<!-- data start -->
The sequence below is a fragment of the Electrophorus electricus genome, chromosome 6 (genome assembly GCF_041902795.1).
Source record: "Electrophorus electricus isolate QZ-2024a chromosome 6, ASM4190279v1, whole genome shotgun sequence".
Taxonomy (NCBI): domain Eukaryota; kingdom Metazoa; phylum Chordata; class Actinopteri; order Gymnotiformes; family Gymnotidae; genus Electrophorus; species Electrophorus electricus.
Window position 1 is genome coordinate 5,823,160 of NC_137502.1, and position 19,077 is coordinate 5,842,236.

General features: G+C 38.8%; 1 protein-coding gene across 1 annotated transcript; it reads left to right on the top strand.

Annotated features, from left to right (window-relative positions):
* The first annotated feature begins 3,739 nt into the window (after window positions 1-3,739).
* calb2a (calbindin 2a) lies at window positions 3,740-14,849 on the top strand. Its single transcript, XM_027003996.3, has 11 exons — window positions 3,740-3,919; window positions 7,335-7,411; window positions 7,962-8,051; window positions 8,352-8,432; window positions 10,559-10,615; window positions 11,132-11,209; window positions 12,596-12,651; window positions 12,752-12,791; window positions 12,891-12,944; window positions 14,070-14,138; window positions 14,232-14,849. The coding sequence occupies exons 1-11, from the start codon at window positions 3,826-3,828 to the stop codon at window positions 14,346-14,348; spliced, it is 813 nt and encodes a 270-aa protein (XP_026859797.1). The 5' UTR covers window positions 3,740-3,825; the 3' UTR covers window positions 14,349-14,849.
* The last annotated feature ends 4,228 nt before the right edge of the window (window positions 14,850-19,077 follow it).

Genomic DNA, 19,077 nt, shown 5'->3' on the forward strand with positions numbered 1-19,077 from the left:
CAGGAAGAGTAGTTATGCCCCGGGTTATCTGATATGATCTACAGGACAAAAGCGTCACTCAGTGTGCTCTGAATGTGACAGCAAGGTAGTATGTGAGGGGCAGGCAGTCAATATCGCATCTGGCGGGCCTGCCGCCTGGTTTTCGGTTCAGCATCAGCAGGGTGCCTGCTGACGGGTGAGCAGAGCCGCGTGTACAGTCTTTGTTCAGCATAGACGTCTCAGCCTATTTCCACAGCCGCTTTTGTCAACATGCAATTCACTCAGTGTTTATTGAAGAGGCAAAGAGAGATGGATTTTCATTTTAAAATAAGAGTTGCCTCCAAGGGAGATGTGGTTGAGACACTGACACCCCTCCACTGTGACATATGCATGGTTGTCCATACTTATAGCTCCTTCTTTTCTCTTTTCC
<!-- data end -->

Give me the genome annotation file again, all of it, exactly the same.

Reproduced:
The sequence below is a fragment of the Electrophorus electricus genome, chromosome 6 (genome assembly GCF_041902795.1).
Source record: "Electrophorus electricus isolate QZ-2024a chromosome 6, ASM4190279v1, whole genome shotgun sequence".
Taxonomy (NCBI): domain Eukaryota; kingdom Metazoa; phylum Chordata; class Actinopteri; order Gymnotiformes; family Gymnotidae; genus Electrophorus; species Electrophorus electricus.
Window position 1 is genome coordinate 5,823,160 of NC_137502.1, and position 19,077 is coordinate 5,842,236.

General features: G+C 38.8%; 1 protein-coding gene across 1 annotated transcript; it reads left to right on the top strand.

Annotated features, from left to right (window-relative positions):
* The first annotated feature begins 3,739 nt into the window (after window positions 1-3,739).
* calb2a (calbindin 2a) lies at window positions 3,740-14,849 on the top strand. Its single transcript, XM_027003996.3, has 11 exons — window positions 3,740-3,919; window positions 7,335-7,411; window positions 7,962-8,051; window positions 8,352-8,432; window positions 10,559-10,615; window positions 11,132-11,209; window positions 12,596-12,651; window positions 12,752-12,791; window positions 12,891-12,944; window positions 14,070-14,138; window positions 14,232-14,849. The coding sequence occupies exons 1-11, from the start codon at window positions 3,826-3,828 to the stop codon at window positions 14,346-14,348; spliced, it is 813 nt and encodes a 270-aa protein (XP_026859797.1). The 5' UTR covers window positions 3,740-3,825; the 3' UTR covers window positions 14,349-14,849.
* The last annotated feature ends 4,228 nt before the right edge of the window (window positions 14,850-19,077 follow it).

Genomic DNA, 19,077 nt, shown 5'->3' on the forward strand with positions numbered 1-19,077 from the left:
CAGGAAGAGTAGTTATGCCCCGGGTTATCTGATATGATCTACAGGACAAAAGCGTCACTCAGTGTGCTCTGAATGTGACAGCAAGGTAGTATGTGAGGGGCAGGCAGTCAATATCGCATCTGGCGGGCCTGCCGCCTGGTTTTCGGTTCAGCATCAGCAGGGTGCCTGCTGACGGGTGAGCAGAGCCGCGTGTACAGTCTTTGTTCAGCATAGACGTCTCAGCCTATTTCCACAGCCGCTTTTGTCAACATGCAATTCACTCAGTGTTTATTGAAGAGGCAAAGAGAGATGGATTTTCATTTTAAAATAAGAGTTGCCTCCAAGGGAGATGTGGTTGAGACACTGACACCCCTCCACTGTGACATATGCATGGTTGTCCATACTTATAGCTCCTTCTTTTCTCTTTTCC